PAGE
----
Empowering Black Designers.

Resonance Brands recently launched its “Be Resonant” initiative which will enable 10 black designers to build and launch their very own sustainable fashion brands. Each designer will receive $50,000 in cash, products, and services, plus additional assistance to run their operations and marketing. 

The garments will be processed through Resonance’s create.ONE platform. Their technology enables designers to design, sell, and produce as many garments as they need on-demand with minimal waste – quite refreshing in the fashion industry.

All 10 collections will be hitting the market by November of this year and we can’t wait to check them out!

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Supporting black-owned beauty businesses.

Glossier has pledged its support to the African American community by donating $500K to organizations combating racial injustice (e.g.  Black Lives Matter, The NAACP Legal Defense, and Educational Fund, The Equal Justice Initiative, The Marsha P. Johnson Institute, and We The Protesters.

An additional $500K in grants will be donated to various black-owned beauty businesses to support entrepreneurs in the community. 

An inspiring message was shared on the company’s Instagram and Twitter accounts:

“We stand in solidarity with the fight against systematic racism, white supremacy, and the historic oppression of the Black community. Black lives Matter.”

Glossier was also one of the first companies to take monetary action towards the cause. You go, Emily Weiss!

Investing in entrepreneurs of color.

Japanese tech conglomerate SoftBank recently announced the launch of its $100 million “Opportunity Growth Fund”.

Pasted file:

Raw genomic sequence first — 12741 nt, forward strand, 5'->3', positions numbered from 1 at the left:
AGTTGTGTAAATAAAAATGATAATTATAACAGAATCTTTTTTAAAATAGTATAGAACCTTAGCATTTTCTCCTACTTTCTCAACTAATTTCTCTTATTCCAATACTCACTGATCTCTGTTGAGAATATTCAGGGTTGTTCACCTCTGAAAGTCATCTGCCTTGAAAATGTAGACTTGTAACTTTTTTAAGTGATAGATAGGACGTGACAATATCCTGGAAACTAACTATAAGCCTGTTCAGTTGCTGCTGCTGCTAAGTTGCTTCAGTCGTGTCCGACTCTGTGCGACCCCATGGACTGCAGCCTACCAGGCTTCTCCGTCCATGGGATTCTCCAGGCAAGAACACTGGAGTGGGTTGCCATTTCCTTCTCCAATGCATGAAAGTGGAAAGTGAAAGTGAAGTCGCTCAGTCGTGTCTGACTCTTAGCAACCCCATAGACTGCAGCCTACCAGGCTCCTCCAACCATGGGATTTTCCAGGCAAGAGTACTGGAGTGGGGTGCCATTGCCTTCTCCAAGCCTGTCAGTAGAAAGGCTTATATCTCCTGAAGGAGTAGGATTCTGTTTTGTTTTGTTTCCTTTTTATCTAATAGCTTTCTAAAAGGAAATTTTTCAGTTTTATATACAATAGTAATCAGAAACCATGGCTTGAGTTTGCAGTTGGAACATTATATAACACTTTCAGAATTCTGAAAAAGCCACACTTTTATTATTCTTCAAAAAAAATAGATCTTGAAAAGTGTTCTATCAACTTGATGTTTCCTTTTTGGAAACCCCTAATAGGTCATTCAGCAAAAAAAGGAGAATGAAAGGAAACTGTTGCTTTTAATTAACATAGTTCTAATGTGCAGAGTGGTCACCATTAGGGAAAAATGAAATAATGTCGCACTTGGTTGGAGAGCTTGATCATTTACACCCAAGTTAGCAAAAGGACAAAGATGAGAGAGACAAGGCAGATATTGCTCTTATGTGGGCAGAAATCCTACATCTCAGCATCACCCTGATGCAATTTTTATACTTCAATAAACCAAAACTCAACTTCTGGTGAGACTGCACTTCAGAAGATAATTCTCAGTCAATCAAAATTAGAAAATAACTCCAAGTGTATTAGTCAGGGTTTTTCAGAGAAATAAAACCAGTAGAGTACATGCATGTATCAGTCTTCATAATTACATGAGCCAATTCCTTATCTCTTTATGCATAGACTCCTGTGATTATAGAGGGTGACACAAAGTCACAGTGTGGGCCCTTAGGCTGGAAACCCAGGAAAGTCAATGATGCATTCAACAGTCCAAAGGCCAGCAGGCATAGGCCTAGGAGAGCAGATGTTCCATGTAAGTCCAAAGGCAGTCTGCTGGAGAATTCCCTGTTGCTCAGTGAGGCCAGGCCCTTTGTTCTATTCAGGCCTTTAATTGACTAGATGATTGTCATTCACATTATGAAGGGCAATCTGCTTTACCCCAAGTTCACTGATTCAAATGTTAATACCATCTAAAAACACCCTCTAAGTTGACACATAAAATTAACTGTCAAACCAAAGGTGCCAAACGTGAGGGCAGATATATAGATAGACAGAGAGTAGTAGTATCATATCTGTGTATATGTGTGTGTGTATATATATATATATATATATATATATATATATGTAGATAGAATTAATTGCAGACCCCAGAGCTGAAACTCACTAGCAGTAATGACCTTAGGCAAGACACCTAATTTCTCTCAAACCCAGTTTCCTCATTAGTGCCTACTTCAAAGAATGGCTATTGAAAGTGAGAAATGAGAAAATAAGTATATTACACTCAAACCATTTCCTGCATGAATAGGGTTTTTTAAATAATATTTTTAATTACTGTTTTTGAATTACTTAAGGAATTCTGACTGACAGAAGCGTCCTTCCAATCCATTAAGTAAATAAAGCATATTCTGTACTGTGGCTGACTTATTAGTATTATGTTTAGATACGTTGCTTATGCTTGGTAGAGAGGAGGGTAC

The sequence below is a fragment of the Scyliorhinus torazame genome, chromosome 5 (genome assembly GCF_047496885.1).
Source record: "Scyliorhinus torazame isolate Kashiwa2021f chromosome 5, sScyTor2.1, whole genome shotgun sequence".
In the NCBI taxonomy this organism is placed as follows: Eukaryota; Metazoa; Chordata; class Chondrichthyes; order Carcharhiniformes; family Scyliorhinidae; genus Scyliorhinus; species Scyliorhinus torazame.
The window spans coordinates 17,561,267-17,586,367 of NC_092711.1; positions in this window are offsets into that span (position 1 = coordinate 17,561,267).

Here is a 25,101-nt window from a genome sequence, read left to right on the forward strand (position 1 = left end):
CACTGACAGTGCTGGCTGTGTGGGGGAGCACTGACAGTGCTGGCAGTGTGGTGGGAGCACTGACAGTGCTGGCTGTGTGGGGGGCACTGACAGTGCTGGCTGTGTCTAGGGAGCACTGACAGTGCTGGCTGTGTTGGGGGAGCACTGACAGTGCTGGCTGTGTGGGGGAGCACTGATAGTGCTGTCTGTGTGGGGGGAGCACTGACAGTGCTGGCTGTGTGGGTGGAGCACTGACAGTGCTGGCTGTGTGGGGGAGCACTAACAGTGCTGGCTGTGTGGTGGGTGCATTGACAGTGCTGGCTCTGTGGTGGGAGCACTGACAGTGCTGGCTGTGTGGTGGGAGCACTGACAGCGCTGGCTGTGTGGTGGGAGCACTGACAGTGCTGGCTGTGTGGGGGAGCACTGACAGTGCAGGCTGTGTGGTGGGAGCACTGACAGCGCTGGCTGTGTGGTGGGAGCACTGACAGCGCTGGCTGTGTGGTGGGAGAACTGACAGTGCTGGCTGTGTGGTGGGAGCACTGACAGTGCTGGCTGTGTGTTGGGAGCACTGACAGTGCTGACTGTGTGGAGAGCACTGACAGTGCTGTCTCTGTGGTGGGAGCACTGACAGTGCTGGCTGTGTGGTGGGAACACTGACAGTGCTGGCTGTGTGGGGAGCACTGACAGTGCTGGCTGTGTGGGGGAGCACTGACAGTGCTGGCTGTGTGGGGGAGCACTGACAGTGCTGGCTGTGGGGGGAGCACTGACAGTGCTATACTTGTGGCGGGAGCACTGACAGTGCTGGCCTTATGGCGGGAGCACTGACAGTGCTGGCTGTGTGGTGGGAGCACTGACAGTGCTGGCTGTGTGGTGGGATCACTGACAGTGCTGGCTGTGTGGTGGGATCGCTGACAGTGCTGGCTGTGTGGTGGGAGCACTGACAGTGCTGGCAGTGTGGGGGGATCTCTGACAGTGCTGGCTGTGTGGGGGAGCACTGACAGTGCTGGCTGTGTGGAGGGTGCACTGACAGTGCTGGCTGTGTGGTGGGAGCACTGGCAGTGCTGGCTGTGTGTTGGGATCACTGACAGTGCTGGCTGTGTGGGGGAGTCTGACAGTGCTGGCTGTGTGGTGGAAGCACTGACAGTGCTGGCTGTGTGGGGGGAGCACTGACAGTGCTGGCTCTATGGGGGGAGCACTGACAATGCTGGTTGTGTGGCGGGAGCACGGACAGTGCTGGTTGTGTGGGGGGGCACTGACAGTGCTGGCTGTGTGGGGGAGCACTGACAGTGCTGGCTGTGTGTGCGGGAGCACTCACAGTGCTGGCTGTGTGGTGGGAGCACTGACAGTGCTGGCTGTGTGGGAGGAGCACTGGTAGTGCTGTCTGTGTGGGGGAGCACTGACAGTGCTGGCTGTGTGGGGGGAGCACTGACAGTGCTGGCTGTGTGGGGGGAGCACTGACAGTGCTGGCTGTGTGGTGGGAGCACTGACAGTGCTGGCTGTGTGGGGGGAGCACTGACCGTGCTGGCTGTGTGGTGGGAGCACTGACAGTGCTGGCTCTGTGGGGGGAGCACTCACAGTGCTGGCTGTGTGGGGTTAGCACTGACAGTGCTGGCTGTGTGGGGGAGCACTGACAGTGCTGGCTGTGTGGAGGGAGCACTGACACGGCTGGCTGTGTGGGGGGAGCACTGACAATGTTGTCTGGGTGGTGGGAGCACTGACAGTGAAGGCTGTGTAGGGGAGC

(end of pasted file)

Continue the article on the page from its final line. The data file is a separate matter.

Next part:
According to Business Insider, the fund will be managed by minorities in the tech industry to fund companies led by people of color. The ultimate goal of the fund is to increase diversity in VC backed, tech startups.

As described by COO Marcelo Claure:

“Founders and entrepreneurs of color have so much potential, but they face unfair barriers that white founders don’t face. This is our opportunity to remove those barriers for a new generation of founders.”

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The 15% pledge.

Aurora James (founder of Brother Vellies), started the 15% Pledge to encourage major retailers to buy more from black-owned businesses.

As described by the founder in an article by Bazaar:

“So many of your stores are set up in Black communities. So many of your sponsored posts are seen on Black feeds. This is the least you can do for us. We represent 15% of the population and we need to represent 15% of your shelf space.”

Only a few days have gone by since the petition was made, and the 15% percent pledge’s Instagram page already has 40K supporters on Instagram.

Final thoughts.

It’s easy to get complacent and forget that even in 2020, racial inequality still exists. Possibly keeping some of our greatest minds and most beloved friends from reaching their full potential – in which case we all lose. 

The good news is that things ARE changing. People are speaking out, getting involved, and becoming more united. Just look at some of the responses in this article, and we’re just getting started. Although the protests will eventually cease, their impact will be felt and remembered for years to come. 

The result? A wiser, more inclusive, and more diverse business landscape in which everyone knows that diversity is the key to true excellence and success.

 

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Ritza Suazo

Ritza Suazo

Innovation Journalist